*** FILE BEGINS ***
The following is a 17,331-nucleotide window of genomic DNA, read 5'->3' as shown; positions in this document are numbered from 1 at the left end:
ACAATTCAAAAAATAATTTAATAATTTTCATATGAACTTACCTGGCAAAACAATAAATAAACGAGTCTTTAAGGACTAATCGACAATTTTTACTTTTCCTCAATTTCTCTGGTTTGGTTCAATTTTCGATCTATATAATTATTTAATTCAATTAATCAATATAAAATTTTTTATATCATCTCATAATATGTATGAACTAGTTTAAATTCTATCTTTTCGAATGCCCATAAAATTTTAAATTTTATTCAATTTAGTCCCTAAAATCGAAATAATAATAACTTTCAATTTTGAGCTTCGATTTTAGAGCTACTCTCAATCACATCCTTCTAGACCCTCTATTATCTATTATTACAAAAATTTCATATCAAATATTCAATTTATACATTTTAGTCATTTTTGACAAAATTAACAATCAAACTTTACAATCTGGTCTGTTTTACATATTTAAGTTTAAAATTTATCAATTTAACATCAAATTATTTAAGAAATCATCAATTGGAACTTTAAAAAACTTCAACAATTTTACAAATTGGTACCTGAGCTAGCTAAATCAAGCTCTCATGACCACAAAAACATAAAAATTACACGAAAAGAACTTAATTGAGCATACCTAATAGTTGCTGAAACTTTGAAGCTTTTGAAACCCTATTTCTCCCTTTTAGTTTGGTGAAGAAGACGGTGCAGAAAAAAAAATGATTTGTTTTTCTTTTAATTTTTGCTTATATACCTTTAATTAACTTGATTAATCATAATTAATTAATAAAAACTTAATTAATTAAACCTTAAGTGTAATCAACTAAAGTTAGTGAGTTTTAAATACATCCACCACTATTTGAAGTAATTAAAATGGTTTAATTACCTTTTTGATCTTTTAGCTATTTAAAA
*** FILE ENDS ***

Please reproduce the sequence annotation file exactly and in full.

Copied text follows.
The following is a 17,331-nucleotide window of genomic DNA, read 5'->3' as shown; positions in this document are numbered from 1 at the left end:
ACAATTCAAAAAATAATTTAATAATTTTCATATGAACTTACCTGGCAAAACAATAAATAAACGAGTCTTTAAGGACTAATCGACAATTTTTACTTTTCCTCAATTTCTCTGGTTTGGTTCAATTTTCGATCTATATAATTATTTAATTCAATTAATCAATATAAAATTTTTTATATCATCTCATAATATGTATGAACTAGTTTAAATTCTATCTTTTCGAATGCCCATAAAATTTTAAATTTTATTCAATTTAGTCCCTAAAATCGAAATAATAATAACTTTCAATTTTGAGCTTCGATTTTAGAGCTACTCTCAATCACATCCTTCTAGACCCTCTATTATCTATTATTACAAAAATTTCATATCAAATATTCAATTTATACATTTTAGTCATTTTTGACAAAATTAACAATCAAACTTTACAATCTGGTCTGTTTTACATATTTAAGTTTAAAATTTATCAATTTAACATCAAATTATTTAAGAAATCATCAATTGGAACTTTAAAAAACTTCAACAATTTTACAAATTGGTACCTGAGCTAGCTAAATCAAGCTCTCATGACCACAAAAACATAAAAATTACACGAAAAGAACTTAATTGAGCATACCTAATAGTTGCTGAAACTTTGAAGCTTTTGAAACCCTATTTCTCCCTTTTAGTTTGGTGAAGAAGACGGTGCAGAAAAAAAAATGATTTGTTTTTCTTTTAATTTTTGCTTATATACCTTTAATTAACTTGATTAATCATAATTAATTAATAAAAACTTAATTAATTAAACCTTAAGTGTAATCAACTAAAGTTAGTGAGTTTTAAATACATCCACCACTATTTGAAGTAATTAAAATGGTTTAATTACCTTTTTGATCTTTTAGCTATTTAAAA